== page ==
- mp3s and iTunes: once Apple introduced the brilliantly integrated iPod & iTunes HW/SW experience, consumers quickly abandoned the superior music quality of CDs (mp3 files are in fact only 9% the size of the uncompressed format delivered on a CD). Today, most consumers don’t even seem to be aware that they are sacrificing audio quality when they listen to their iPod. As a result, CDs have lost more than half of their market share. Quality has lost, and portability, choice, and breathlessly convenient distribution have won.
- Social gaming: Farmville – are you serious? The functional and graphic experience of social games isn’t even in the same universe as a Halo or Call of Duty. At first glance, these games look like a throwback to the Atari era – no right minded investor would back these concepts on the basis of the games themselves. But the distribution model and social experience, driven by seamless Facebook integration, are dead-on perfect, and as a result these games don’t even compete with traditional games – they’ve invented and defined an entirely new entertainment category. The initial reaction of Electronic Arts and the other gaming big boys to Farmville probably echoed Jann Wenner’s reaction to magazines on the iPad, and now they’re paying the price. Score one for distribution and social.
- Netflix and your local video store: DVDs in the mail seemed preposterous to many when Netflix first launched its service in 1999. Why wait for a movie rental to arrive when I can just go to the ubiquitous local movie rental shop and get what I want right now? Blockbuster didn’t give them a second thought, and Netflix proceeded to absolutely nail the business model, understanding that consumers wanted more choice and there was real value in having a movie waiting for you in your home when you wanted it. Again, distribution and choice win. The immediacy and the lower total cost of the local video store lost.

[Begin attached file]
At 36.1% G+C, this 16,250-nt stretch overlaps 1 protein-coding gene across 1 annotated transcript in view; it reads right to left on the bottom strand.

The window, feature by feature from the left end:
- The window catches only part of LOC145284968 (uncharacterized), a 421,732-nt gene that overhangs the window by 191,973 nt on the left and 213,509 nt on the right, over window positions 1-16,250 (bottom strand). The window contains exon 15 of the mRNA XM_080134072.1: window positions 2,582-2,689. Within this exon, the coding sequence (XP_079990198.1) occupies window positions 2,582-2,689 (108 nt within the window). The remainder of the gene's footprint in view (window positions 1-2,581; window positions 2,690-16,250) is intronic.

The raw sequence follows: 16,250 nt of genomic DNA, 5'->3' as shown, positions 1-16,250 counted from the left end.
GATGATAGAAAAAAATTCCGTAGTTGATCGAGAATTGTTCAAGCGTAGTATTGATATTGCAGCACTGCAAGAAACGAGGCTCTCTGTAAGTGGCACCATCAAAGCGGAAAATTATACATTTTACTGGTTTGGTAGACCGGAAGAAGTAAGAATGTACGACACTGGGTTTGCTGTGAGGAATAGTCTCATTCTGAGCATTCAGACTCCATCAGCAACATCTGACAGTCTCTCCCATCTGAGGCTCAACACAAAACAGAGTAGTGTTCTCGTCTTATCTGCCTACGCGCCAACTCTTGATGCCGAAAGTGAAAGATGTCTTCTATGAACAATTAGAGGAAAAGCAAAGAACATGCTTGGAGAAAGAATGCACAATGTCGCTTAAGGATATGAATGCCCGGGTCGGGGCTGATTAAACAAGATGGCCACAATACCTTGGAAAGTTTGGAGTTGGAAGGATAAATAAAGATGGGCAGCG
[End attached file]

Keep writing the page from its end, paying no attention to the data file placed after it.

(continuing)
- HD TV: Here’s one where you can make a case that quality has won. 10 years ago I wouldn’t have dreamed of spending more than about $400 for a TV. If I needed a new TV tomorrow, I can’t imagine I’d spend less than $1,000. HD signals plus LCD and Plasma screens have redefined the game in the TV market. And we’ve all upped what we pay for cable service – we need that HD signal to take advantage of our big fancy flat screens. The distribution model has stayed fundamentally the same, so technology-driven quality has won out.
But keep a close eye on TV, as a combination of tablet and handheld-driven video plus the evolution of social in the TV world starts to impact viewing. There are already millions of kids out there watching stuff on their small screens rather than the big screen in the living room – sacrificing video quality in the same way we sacrifice audio quality on our iPods. Portability and sociability are making rapid inroads, and we can expect that to continue. The next big innovations and winners in TV/video will likely surprise some purists in their ability to compromise quality in favor of an experience that is more flexible and richer along other dimensions.
By nature, I’m a quality-oriented guy. I still buy CDs to get the superior audio experience in my car and on my Bose surround sound system in my living room. But that quality focus led us to make one bad investment bet several years ago based on a belief that inferior quality plus superior distribution would not dominate a particular media segment. And I completely missed the social gaming phenomenon by focusing on the trivial, simplistic nature of those game experiences. Our investment in Flat World Knowledge reflects the way we’re increasingly thinking about the media business – flexible, portable, and social. I’ve learned my lesson, I hope, and will continue to work to think less like Jann Wenner and more like Marc Pincus. Here’s hoping you will to.